However, if you are baking something over a period of hours, and the horno has to be kept hot over a long time, you would need a special door. For example, in hornos where meat is cooked, the fire may be an open flame inside for a long time along with the meat, which is usually double or triple-wrapped in aluminum foil. So keep in mind that this simple closure can be o.k. for short baking periods- like bread.
The estimated time to bake was an hour, but after about ten minutes, Dolores returned to take down the prop and door and peek inside. She asked me to take a look. I could see that the loaves were turning a nice color on top. Dolores smiled and told me that this checking of the bread is important. She said that if the bread did not begin to turn color by this time, it would be important to stop heat from leaving the horno by dampening the mop and placing it over the smoke hole on the rear of the horno.
Harvesting the loaves At the hour mark, a small group of tourists, attracted by the proceedings, were standing by for the results. One, who had missed breakfast, was eager for a slice to neutralize her coffee overdose. A Petroglypf neighbor and hobbyist beekeeper arrived with some honey to share. Dolores opened the horno door and savory whiffs of the fresh bread poured out. Everyone stepped forward. I noted that the damp towel and plywood method had succeeded- there was no burned towel or plywood, meaning that the baking temperature was below the ignition point of the towel and plywood, or less than 400˚ F.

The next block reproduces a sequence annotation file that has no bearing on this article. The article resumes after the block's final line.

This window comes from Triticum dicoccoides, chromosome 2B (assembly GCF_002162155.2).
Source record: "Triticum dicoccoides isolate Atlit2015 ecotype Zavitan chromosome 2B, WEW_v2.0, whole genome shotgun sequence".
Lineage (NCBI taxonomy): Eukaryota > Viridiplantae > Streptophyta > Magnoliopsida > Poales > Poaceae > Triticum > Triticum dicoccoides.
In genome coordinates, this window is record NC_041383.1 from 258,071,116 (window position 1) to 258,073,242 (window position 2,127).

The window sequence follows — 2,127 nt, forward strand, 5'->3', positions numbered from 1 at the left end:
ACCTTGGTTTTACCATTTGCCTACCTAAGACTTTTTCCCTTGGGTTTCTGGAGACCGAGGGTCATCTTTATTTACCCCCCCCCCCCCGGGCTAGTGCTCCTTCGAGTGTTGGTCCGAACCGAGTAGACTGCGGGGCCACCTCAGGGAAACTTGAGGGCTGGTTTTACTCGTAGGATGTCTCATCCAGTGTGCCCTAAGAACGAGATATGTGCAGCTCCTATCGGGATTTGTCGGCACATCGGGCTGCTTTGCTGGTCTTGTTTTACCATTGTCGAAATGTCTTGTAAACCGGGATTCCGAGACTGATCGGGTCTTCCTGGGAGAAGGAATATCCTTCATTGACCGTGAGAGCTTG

Josephine now handled the baker’s paddle, sliding it under each bowl of bread and carefully extracting the prize. The metal pans or bowls were hot, but the bread didn’t stick to them. Of course, safety and gloves are a must. A good breadbasket with handles is handy, as one can load up a number of loaves and carry them easily. However, this group of aficionados del pan surged forward and bought up all of the loaves within a few minutes. Some bought 2 or 3 loaves.